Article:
Undertaking orthodontic procedures early may help to prevent problems arising or reduce the severity of the developing malocclusion; it may also be part of a ‘two-phase’ treatment plan. However the effectiveness of early treatment has been the subject of debate. The aim of this review was to determine whether interceptive orthodontics prior to the age of 11 years is more effective than later treatment in the short- and long-term.
Searches were conducted in Medline, Embase, Cochrane Oral Health Group’s Trials Register, the Cochrane Central Register of Controlled Trials (CENTRAL), LILACS, BBO, ClinicalTrials.gov, the National Research Register and Pro-Quest Dissertation Abstracts and Thesis database.
Randomised controlled trials (RCTs) and controlled trials (CCTs) in patients under 11 years at the start of treatment for a range of interventions eg. interceptive extractions, space maintenance, crossbite correction, habit dissuasion were considered. Two reviewers abstracted data independently and quality assessed using the Cochrane risk of bias tool. The overall quality of evidence was to be assessed using GRADE.
- 22 studies (18 RCTs, 3 CCTs) were included.
- 20 were considered to be at low or unclear risk of bias.
- Meta-analysis was possible for 11 comparisons.
- For Class II correction in the short-term, meta-analyses demonstrated
- a statistically significant reduction in ANB (-1.4 degrees, 95 CI: -2.17, -0.64) and overjet (-5.81mm, 95 CI: -6.37, -5.25) with both functional appliances and headgear versus control.
- For Class II correction in the long-term, however, statistical significance was not found for the same outcomes. Treatment duration was prolonged with both functional appliances (6.85 months, 95 CI: 3.24, 10.45) and headgear (12.47 months, 95 CI: 8.67, 16.26) compared to adolescent treatments.
- Meta-analyses were not possible for comparisons of other interceptive treatments due to heterogeneity and methodological limitations.
- The overall quality of the evidence based on the GRADE assessment suggested that the level of evidence was low to moderate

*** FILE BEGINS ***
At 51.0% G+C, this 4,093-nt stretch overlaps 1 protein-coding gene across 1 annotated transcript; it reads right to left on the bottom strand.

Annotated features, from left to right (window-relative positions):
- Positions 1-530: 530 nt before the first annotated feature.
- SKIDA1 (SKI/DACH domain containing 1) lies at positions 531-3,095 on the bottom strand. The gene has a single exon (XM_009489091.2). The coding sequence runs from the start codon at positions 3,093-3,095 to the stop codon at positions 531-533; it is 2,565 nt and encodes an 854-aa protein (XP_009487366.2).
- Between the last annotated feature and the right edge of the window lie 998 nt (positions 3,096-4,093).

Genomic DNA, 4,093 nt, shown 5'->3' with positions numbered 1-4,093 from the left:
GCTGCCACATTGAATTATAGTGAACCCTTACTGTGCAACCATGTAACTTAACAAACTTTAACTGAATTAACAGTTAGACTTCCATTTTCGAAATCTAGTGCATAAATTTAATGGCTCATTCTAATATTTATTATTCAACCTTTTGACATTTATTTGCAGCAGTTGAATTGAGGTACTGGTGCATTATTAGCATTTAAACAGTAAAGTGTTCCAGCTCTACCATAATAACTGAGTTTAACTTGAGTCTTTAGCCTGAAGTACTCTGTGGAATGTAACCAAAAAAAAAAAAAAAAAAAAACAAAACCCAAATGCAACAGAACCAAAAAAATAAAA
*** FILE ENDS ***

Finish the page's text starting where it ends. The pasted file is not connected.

The authors concluded: –
The results suggest a lack of evidence to prove that early treatment carries additional benefit over and above that achieved with treatment commencing later; however, this does not necessarily imply that early treatment is ineffective. Further high quality trials are required to assess the effectiveness of early treatment compared to later intervention.
The question that this review considers is a broad one, a point that the authors note. The findings of this review support those of the 2013 Cochrane review (Dental Elf -7th Jan 2014), which just focused on class II malocclusions finding that interceptive treatment for Class II correction is more effective in reducing the incidence of incisal trauma than later treatment. Although 22 trials were available for this review only small numbers were available for the separate meta-analysis. One of the reasons for this was the variation in outcome measures used. This is not just a problem for orthodontic studies and the COMET (Core Outcome Measures in Effectiveness Trials) Initiative is looking to support researches produce common outcome sets. While having a core set of agreed outcome will be beneficial in the future there is also a need for more high quality studies.
Sunnak R, Johal A, Fleming PS. Is orthodontics prior to 11 years of age evidence-based? A systematic review and meta-analysis. J Dent. 2015 Feb 12. pii: S0300-5712(15)00032-9. doi:10.1016/j.jdent.2015.02.003. [Epub ahead of print] Review. PubMed PMID: 25684602.